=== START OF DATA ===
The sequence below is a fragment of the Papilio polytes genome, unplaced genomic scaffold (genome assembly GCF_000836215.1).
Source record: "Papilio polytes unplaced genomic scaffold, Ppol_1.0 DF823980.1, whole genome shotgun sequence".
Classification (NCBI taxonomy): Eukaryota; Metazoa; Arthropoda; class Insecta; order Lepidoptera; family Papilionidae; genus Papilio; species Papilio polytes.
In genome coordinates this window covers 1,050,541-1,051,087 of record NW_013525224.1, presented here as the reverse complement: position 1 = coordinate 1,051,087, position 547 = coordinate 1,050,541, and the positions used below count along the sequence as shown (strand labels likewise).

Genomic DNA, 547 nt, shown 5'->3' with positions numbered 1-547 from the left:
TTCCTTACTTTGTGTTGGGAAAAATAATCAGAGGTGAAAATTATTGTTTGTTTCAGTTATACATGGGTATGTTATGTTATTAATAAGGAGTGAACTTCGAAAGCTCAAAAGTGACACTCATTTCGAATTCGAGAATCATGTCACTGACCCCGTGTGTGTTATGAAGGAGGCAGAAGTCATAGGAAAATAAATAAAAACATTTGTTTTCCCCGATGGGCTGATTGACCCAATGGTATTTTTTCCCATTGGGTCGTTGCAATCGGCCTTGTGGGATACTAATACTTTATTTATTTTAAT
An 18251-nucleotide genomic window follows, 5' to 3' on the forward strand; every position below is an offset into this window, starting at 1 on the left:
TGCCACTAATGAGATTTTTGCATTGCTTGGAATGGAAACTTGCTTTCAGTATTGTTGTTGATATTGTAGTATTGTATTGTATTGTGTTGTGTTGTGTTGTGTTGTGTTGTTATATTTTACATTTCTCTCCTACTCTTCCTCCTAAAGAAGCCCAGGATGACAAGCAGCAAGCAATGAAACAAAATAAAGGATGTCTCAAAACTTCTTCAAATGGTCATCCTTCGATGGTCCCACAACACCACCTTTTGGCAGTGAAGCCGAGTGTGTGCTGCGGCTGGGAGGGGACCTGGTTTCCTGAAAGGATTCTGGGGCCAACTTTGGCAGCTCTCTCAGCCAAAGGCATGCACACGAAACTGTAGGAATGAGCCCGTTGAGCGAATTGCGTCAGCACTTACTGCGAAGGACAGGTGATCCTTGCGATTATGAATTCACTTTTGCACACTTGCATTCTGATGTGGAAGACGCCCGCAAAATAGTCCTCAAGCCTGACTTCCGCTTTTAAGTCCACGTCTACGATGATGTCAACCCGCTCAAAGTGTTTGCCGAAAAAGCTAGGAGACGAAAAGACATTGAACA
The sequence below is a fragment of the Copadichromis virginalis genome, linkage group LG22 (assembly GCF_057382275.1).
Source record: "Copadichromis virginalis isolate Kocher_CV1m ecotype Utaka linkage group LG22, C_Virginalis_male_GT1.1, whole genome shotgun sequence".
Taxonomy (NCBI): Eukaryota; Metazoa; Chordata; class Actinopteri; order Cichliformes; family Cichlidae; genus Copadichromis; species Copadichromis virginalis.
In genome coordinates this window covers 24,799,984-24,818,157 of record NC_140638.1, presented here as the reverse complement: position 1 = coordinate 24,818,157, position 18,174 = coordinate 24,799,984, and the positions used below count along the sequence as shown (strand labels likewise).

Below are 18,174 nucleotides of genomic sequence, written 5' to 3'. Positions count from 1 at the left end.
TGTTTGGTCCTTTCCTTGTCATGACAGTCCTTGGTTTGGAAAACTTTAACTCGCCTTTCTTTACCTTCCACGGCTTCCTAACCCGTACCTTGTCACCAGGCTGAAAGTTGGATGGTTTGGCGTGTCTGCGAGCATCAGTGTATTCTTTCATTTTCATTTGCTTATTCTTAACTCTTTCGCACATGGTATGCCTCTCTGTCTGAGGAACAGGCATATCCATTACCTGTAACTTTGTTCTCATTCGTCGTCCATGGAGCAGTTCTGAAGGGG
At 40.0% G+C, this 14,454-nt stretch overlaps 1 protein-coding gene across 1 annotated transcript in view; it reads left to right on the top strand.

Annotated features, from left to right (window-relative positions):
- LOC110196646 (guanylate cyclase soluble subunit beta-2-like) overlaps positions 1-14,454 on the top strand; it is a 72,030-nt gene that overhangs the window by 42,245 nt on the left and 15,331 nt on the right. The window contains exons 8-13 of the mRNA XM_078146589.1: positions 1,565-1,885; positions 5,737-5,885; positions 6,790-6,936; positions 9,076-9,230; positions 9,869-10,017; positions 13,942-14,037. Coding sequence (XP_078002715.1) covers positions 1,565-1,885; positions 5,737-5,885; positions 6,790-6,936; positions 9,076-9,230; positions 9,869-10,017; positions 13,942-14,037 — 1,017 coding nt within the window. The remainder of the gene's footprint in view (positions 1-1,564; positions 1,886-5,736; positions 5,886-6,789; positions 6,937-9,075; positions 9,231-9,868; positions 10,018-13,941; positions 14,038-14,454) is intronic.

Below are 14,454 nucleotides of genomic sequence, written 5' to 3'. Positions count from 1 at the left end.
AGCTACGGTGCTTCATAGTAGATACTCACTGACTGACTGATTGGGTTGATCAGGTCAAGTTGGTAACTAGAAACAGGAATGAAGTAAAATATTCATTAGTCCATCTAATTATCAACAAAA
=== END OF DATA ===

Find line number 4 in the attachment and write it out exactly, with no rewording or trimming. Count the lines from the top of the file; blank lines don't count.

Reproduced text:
In genome coordinates this window covers 1,050,541-1,051,087 of record NW_013525224.1, presented here as the reverse complement: position 1 = coordinate 1,051,087, position 547 = coordinate 1,050,541, and the positions used below count along the sequence as shown (strand labels likewise).